That article of two years back reported that the Congressional Budget Office predicted that public debt could hit 100 percent of GDP by 2020.  But at the rate we're going, that milestone could be passed rather earlier.  All it would take is a flat, no-growth economy and continued borrowing of a trillion a year.  If those preconditions are met, America's publicly held debt will be 100 percent of her GDP in 2017.  Throw in a recession, and it could be earlier.

But America doesn't need to wait for some magical debt-to-GDP ratio to be triggered before our Euro-styled debt crisis rears its ugly head.  The Wall Street Journal reports: "Did you know that, during the last fiscal year, around three-quarters of the deficit was financed by the Federal Reserve? Foreign governments accounted for most of the rest, as American citizens' and institutions' purchases and sales netted to about zero."  The bond market is sending a clear message to a deaf America.

Lupine, and red in tooth and claw, the specter of debt is standing on our front stoop and about to bang on our door.  But unlike the PIIGS (the Eurozone debtor nations in trouble), America doesn't have a Germany to bail her out.  On November 6, America has one last chance to avoid the porcine fate of the PIIGS.

In his 60 Minutes interview on September 23 (transcript), Pres. Obama uttered the word "trillion" only once: "And we've already cut a trillion dollars of spending. And I've told them I'm prepared to do additional spending cuts and do some entitlement reform."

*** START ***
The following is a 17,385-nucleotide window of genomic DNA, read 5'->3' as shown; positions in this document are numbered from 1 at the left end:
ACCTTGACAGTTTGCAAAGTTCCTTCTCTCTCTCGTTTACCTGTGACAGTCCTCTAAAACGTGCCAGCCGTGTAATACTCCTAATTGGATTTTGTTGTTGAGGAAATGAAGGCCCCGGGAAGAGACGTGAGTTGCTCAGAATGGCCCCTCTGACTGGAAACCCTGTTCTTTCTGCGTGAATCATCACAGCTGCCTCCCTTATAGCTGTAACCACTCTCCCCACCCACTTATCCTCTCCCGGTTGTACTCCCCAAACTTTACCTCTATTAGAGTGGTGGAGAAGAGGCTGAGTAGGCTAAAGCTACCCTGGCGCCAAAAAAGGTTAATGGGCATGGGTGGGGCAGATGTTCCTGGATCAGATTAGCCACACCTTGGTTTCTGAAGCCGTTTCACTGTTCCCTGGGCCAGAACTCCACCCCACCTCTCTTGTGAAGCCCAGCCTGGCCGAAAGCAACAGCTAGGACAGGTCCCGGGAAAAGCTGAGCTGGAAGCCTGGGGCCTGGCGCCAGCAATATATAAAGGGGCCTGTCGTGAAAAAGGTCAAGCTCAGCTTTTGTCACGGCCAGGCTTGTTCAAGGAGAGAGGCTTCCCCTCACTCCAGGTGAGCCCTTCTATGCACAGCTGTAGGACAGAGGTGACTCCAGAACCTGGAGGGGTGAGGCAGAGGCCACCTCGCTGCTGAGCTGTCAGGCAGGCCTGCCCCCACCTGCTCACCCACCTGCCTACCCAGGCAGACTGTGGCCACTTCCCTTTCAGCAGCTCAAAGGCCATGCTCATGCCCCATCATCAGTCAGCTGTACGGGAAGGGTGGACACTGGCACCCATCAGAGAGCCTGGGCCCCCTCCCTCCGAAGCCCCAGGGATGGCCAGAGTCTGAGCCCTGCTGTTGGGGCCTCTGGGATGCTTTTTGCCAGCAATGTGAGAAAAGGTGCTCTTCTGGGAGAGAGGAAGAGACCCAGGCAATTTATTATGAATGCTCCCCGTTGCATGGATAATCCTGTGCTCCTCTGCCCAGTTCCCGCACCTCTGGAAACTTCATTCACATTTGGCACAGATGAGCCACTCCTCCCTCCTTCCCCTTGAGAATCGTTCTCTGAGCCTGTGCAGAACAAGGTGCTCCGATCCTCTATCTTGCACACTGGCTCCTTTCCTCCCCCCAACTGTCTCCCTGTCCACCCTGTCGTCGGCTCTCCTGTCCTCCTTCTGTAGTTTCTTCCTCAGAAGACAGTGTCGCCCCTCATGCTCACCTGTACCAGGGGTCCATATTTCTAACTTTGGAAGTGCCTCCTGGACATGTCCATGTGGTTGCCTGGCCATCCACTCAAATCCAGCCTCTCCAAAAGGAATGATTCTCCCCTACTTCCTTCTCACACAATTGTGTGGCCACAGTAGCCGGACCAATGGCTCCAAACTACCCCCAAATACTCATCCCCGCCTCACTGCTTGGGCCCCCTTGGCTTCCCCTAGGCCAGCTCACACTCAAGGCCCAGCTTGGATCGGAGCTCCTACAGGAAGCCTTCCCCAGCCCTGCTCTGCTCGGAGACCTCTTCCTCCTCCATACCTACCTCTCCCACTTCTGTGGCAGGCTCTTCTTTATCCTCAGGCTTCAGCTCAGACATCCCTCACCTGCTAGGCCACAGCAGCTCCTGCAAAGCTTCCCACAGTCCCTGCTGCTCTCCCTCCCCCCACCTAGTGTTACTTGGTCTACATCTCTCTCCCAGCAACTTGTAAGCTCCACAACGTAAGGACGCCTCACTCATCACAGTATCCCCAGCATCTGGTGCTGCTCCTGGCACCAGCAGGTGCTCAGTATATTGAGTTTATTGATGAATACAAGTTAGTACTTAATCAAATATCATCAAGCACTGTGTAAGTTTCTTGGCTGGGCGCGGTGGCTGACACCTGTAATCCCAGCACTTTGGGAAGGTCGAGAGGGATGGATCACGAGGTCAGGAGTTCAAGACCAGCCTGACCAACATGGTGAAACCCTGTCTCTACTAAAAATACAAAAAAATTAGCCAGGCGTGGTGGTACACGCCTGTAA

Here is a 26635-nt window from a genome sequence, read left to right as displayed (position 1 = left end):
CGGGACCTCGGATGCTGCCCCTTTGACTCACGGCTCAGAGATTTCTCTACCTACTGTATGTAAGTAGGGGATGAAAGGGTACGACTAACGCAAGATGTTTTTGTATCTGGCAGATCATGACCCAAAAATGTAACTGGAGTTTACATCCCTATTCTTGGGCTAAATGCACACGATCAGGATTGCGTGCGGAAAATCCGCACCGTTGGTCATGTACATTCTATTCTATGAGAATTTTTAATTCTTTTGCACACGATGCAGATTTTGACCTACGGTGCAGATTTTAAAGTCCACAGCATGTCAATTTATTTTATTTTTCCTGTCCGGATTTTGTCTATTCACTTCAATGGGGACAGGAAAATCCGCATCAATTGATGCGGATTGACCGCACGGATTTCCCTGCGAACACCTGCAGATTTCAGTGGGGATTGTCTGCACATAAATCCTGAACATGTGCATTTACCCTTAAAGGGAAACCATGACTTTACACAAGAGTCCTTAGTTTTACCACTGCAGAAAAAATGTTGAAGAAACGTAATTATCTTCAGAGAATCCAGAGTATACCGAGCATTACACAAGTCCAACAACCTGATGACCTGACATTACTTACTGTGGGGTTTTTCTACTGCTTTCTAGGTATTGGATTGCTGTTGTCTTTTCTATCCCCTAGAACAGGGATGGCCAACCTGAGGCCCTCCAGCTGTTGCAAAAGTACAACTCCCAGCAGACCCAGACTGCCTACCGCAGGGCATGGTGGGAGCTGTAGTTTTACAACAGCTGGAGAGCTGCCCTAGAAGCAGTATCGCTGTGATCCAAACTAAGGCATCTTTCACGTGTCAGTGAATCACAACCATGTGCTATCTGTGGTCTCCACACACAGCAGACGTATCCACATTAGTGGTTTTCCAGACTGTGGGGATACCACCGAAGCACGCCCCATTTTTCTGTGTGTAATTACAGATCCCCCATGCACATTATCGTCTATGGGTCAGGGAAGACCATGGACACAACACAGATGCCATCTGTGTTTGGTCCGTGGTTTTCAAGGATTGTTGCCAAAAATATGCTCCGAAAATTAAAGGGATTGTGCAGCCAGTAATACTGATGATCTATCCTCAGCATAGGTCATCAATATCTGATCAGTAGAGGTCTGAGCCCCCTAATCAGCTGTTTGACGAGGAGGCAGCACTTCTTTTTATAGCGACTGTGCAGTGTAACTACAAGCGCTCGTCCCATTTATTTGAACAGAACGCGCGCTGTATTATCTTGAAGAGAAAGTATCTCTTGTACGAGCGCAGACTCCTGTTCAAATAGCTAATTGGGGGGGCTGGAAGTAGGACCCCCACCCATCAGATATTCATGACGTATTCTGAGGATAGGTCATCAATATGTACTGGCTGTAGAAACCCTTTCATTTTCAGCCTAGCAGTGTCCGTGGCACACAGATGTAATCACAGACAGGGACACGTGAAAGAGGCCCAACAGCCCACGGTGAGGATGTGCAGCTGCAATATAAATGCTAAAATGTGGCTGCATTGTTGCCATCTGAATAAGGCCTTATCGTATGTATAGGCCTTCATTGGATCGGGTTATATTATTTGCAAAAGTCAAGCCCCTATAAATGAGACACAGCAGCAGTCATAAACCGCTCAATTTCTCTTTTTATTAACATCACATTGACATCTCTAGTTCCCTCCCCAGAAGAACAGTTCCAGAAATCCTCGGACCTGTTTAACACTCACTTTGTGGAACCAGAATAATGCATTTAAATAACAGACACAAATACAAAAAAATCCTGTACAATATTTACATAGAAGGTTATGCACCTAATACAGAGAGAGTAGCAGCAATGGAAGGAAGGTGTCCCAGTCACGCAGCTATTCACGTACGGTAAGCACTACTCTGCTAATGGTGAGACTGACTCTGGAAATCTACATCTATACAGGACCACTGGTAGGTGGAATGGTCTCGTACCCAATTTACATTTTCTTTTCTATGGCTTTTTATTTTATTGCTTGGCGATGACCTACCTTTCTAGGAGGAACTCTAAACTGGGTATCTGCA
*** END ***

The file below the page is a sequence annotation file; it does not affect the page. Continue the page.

"Additional spending cuts"?  They haven't "cut a trillion dollars of spending."  According to Table 1.1 at the White House's own website, total federal outlays in fiscal 2007 (the last Republican budget) were $2.728T, and more than $1T less than what they're estimated to be in 2012 -- $3.795T.

Perhaps Mr. Obama was referring to sequestration: the "automatic" across-the-board spending cuts scheduled to hit January 1, 2013.  Sequestration is a feature of the Budget Control Act of 2011, the debt ceiling deal.  It's irresponsible legislation, and there's a host of reasons to hope the Act is overridden, but the point is this: the trillion dollars in spending cuts is spread out over a decade.  And more to the point, the Act is no more binding than any of the other mechanisms, like Gramm-Rudman, that Congress has routinely ignored.  So far, the Pelosi-Reid-Obama axis hasn't cut squat.

What's sobering is that when a faction in Congress tries to use raising the debt ceiling to get a tiny amount of deficit reduction, the corrupt media reacts as though such an action is unthinkable.  The insanity of the media's message is that America has no choice but to go another trillion into debt.  Not only that, but we can't cut anything out of the budget; spending must continue apace.  Indeed, spending must increase, which includes paying for the oral contraceptives of promiscuous 30-year-old students in elite law schools.

The media also lied about the possibility of default; the feds had more than enough money coming in to pay interest on the debt.  (Besides, can't Ben Bernanke just "print" us up some more money?)  With a lazy, corrupt media, America may never be able to fix the debt.  (If you're concerned about the debt, go to Fix the Debt.)

We're broke, folks.  We're the brokest nation since before the advent of the Big Bang.  We're so broke that there soon may not even be enough money to pay for the electricity needed to power the keyboard Bernanke types on when he "prints" money.

Jon N. Hall is a programmer/analyst from Kansas City.